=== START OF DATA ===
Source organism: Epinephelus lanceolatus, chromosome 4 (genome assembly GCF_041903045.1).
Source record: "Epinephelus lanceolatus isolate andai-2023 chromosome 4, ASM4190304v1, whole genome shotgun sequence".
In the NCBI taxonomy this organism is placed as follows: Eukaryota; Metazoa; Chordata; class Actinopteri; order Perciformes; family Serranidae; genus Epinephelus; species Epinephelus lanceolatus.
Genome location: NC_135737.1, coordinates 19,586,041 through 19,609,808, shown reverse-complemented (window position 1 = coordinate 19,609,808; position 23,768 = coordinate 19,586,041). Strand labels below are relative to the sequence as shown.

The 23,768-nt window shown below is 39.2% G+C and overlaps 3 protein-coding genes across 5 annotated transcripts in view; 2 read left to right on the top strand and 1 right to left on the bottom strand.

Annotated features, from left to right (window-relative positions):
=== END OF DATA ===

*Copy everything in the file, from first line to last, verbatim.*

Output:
Source organism: Epinephelus lanceolatus, chromosome 4 (genome assembly GCF_041903045.1).
Source record: "Epinephelus lanceolatus isolate andai-2023 chromosome 4, ASM4190304v1, whole genome shotgun sequence".
In the NCBI taxonomy this organism is placed as follows: Eukaryota; Metazoa; Chordata; class Actinopteri; order Perciformes; family Serranidae; genus Epinephelus; species Epinephelus lanceolatus.
Genome location: NC_135737.1, coordinates 19,586,041 through 19,609,808, shown reverse-complemented (window position 1 = coordinate 19,609,808; position 23,768 = coordinate 19,586,041). Strand labels below are relative to the sequence as shown.

The 23,768-nt window shown below is 39.2% G+C and overlaps 3 protein-coding genes across 5 annotated transcripts in view; 2 read left to right on the top strand and 1 right to left on the bottom strand.

Annotated features, from left to right (window-relative positions):